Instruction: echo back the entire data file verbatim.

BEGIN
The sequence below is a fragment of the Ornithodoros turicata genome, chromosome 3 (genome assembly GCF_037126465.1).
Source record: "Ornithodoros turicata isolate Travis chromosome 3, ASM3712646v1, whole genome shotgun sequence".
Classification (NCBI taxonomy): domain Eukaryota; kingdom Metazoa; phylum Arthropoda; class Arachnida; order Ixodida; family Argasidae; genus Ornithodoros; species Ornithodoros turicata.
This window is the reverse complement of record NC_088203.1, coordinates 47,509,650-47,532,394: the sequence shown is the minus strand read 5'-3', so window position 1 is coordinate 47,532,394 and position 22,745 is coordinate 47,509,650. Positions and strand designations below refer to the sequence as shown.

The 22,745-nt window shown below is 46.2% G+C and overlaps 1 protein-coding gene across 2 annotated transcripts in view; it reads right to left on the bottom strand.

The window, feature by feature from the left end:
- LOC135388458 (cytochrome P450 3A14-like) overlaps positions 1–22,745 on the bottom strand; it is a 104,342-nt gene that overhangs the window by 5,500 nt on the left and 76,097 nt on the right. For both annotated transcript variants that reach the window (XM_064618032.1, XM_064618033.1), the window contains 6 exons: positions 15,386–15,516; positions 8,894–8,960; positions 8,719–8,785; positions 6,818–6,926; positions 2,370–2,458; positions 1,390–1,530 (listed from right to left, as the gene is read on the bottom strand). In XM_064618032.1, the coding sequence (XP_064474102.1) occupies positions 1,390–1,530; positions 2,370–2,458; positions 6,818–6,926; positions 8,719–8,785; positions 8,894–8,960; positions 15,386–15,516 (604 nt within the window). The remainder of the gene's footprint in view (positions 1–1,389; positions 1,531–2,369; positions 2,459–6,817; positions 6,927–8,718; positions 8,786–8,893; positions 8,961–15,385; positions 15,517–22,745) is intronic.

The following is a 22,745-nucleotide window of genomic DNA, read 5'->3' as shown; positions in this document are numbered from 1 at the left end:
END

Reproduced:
The sequence below is a fragment of the Ornithodoros turicata genome, chromosome 3 (genome assembly GCF_037126465.1).
Source record: "Ornithodoros turicata isolate Travis chromosome 3, ASM3712646v1, whole genome shotgun sequence".
Classification (NCBI taxonomy): domain Eukaryota; kingdom Metazoa; phylum Arthropoda; class Arachnida; order Ixodida; family Argasidae; genus Ornithodoros; species Ornithodoros turicata.
This window is the reverse complement of record NC_088203.1, coordinates 47,509,650-47,532,394: the sequence shown is the minus strand read 5'-3', so window position 1 is coordinate 47,532,394 and position 22,745 is coordinate 47,509,650. Positions and strand designations below refer to the sequence as shown.

The 22,745-nt window shown below is 46.2% G+C and overlaps 1 protein-coding gene across 2 annotated transcripts in view; it reads right to left on the bottom strand.

The window, feature by feature from the left end:
- LOC135388458 (cytochrome P450 3A14-like) overlaps positions 1–22,745 on the bottom strand; it is a 104,342-nt gene that overhangs the window by 5,500 nt on the left and 76,097 nt on the right. For both annotated transcript variants that reach the window (XM_064618032.1, XM_064618033.1), the window contains 6 exons: positions 15,386–15,516; positions 8,894–8,960; positions 8,719–8,785; positions 6,818–6,926; positions 2,370–2,458; positions 1,390–1,530 (listed from right to left, as the gene is read on the bottom strand). In XM_064618032.1, the coding sequence (XP_064474102.1) occupies positions 1,390–1,530; positions 2,370–2,458; positions 6,818–6,926; positions 8,719–8,785; positions 8,894–8,960; positions 15,386–15,516 (604 nt within the window). The remainder of the gene's footprint in view (positions 1–1,389; positions 1,531–2,369; positions 2,459–6,817; positions 6,927–8,718; positions 8,786–8,893; positions 8,961–15,385; positions 15,517–22,745) is intronic.

The following is a 22,745-nucleotide window of genomic DNA, read 5'->3' as shown; positions in this document are numbered from 1 at the left end: